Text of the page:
To describe what nursing and rehabilitation staff know and do with regards to urinary incontinence and risk of urinary incontinence in patients 65 years or older undergoing hip surgery.
Urinary incontinence is a common but often neglected issue for older people. Despite the existence of evidence-based guidelines on how to assess, manage and prevent UI, there are indications that these guidelines are not applied in hospital care.
A qualitative study with descriptive design was conducted in two orthopaedic units.
46 interviews and 36 observations of care were conducted from January to October 2014 and analysed with qualitative content analysis.
Enrolled nurses performed most of the care related to bladder function, with focus on urinary catheterisation and preventing urinary tract infection and urinary retention. Registered nurses' role in urinary matters mainly comprised documentation, while the rehabilitation staff focused on making it possible for the patient to be independent in toileting. The nursing staff considered urinary incontinence a common condition for older people and that it was convenient for the patients to have an indwelling catheter or incontinence pad/pant, although they acknowledged some of the risks associated with these procedures.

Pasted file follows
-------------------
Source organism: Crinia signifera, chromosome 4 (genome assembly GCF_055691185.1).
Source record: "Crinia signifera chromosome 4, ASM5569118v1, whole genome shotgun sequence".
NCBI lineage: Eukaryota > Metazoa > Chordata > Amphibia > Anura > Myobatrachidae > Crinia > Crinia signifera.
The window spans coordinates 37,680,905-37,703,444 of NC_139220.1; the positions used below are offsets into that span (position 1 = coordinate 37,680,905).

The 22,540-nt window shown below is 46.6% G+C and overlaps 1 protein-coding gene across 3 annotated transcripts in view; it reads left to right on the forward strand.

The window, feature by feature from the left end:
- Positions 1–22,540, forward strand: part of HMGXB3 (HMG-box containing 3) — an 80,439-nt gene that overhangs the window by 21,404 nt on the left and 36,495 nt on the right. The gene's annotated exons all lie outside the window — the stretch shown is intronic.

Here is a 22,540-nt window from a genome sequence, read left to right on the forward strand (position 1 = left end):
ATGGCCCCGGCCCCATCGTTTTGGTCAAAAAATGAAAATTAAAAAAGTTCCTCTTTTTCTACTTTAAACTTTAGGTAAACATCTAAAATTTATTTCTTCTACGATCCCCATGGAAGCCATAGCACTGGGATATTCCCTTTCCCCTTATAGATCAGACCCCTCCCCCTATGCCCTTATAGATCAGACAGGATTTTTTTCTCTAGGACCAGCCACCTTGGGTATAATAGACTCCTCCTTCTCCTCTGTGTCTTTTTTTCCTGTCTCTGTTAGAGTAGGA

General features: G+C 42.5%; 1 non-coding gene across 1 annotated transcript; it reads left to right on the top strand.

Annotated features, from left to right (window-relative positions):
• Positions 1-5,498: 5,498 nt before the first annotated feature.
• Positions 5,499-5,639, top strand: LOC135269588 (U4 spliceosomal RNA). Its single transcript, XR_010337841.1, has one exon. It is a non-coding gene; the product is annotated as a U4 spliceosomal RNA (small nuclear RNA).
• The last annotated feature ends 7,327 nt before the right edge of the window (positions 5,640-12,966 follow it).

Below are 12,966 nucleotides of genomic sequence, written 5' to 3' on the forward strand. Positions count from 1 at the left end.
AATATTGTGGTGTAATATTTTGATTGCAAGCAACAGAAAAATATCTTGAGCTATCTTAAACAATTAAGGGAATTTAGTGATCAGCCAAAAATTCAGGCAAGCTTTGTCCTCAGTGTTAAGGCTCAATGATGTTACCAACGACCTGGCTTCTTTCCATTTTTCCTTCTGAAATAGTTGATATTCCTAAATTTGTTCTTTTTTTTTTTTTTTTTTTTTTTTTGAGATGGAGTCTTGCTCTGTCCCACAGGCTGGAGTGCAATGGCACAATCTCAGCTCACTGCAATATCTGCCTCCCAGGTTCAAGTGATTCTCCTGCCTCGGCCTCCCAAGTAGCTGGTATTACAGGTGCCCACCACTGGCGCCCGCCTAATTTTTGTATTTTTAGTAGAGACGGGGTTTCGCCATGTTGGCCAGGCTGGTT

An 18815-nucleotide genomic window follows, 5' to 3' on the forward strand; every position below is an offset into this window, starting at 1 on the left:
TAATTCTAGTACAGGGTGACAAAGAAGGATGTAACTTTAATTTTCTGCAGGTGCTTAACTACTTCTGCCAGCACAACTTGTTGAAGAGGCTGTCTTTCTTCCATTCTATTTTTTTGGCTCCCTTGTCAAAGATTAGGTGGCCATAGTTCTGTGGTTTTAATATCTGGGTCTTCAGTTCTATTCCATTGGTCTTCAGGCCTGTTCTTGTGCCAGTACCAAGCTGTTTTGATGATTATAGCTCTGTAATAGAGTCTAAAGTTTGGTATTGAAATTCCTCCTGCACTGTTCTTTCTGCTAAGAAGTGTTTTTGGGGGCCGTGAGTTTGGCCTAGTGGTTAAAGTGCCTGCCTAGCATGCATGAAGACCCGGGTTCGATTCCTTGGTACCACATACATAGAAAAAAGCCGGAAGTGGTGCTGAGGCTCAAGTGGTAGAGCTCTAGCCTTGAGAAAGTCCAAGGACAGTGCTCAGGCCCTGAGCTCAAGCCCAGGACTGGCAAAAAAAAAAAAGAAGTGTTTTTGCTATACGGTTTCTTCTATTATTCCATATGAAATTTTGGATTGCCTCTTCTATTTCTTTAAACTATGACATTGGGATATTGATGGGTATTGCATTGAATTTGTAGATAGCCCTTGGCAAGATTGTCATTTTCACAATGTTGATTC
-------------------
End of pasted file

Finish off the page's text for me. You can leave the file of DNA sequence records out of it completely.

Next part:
Urinary incontinence is not a priority in orthopaedic care, and urinary incontinence guidelines are not applied. Further, attitudes and actions are mainly characterised by a lack of urinary incontinence knowledge and the nursing and rehabilitation staff do not take a team approach to preventing and managing UI.
An increased focus on knowledge on urinary incontinence and evidence-based guidelines is needed. To secure evidence-based practice, the team of nursing and rehabilitation staff and managers must be aligned and work actively together, also including the patient in the team. This article is protected by copyright. All rights reserved.
Journal of clinical nursing. 2016 Dec 16 [Epub ahead of print]
Maria Hälleberg Nyman, Henrietta Forsman, Joan Ostaszkiewicz, Ami Hommel, Ann Catrine Eldh
School of Health Sciences, Örebro University, Örebro, Sweden., School of Education, Health and Social Studies, Dalarna University, Falun, Sweden., School of Nursing and Midwifery, Deakin University, Melbourne, Australia., Faculty of health and Society, Department of Care Science, Malmö University, Malmö, Sweden.